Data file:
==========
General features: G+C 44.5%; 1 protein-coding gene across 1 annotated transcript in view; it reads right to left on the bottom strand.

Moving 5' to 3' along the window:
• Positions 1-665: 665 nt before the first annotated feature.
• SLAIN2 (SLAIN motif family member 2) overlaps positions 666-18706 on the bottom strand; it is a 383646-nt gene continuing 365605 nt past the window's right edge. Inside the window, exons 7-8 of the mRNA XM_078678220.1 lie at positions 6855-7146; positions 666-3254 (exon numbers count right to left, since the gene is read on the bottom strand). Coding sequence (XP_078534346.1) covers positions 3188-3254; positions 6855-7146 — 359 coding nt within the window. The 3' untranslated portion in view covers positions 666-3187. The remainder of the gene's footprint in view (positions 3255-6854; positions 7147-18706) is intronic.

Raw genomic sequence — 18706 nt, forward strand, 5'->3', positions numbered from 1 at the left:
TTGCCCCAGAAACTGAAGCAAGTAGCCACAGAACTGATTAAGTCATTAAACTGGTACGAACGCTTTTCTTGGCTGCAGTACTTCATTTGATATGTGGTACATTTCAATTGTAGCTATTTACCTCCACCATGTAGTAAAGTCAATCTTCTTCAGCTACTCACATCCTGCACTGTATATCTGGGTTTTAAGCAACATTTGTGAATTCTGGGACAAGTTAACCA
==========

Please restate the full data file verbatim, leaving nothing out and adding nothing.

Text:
General features: G+C 44.5%; 1 protein-coding gene across 1 annotated transcript in view; it reads right to left on the bottom strand.

Moving 5' to 3' along the window:
• Positions 1-665: 665 nt before the first annotated feature.
• SLAIN2 (SLAIN motif family member 2) overlaps positions 666-18706 on the bottom strand; it is a 383646-nt gene continuing 365605 nt past the window's right edge. Inside the window, exons 7-8 of the mRNA XM_078678220.1 lie at positions 6855-7146; positions 666-3254 (exon numbers count right to left, since the gene is read on the bottom strand). Coding sequence (XP_078534346.1) covers positions 3188-3254; positions 6855-7146 — 359 coding nt within the window. The 3' untranslated portion in view covers positions 666-3187. The remainder of the gene's footprint in view (positions 3255-6854; positions 7147-18706) is intronic.

Raw genomic sequence — 18706 nt, forward strand, 5'->3', positions numbered from 1 at the left:
TTGCCCCAGAAACTGAAGCAAGTAGCCACAGAACTGATTAAGTCATTAAACTGGTACGAACGCTTTTCTTGGCTGCAGTACTTCATTTGATATGTGGTACATTTCAATTGTAGCTATTTACCTCCACCATGTAGTAAAGTCAATCTTCTTCAGCTACTCACATCCTGCACTGTATATCTGGGTTTTAAGCAACATTTGTGAATTCTGGGACAAGTTAACCA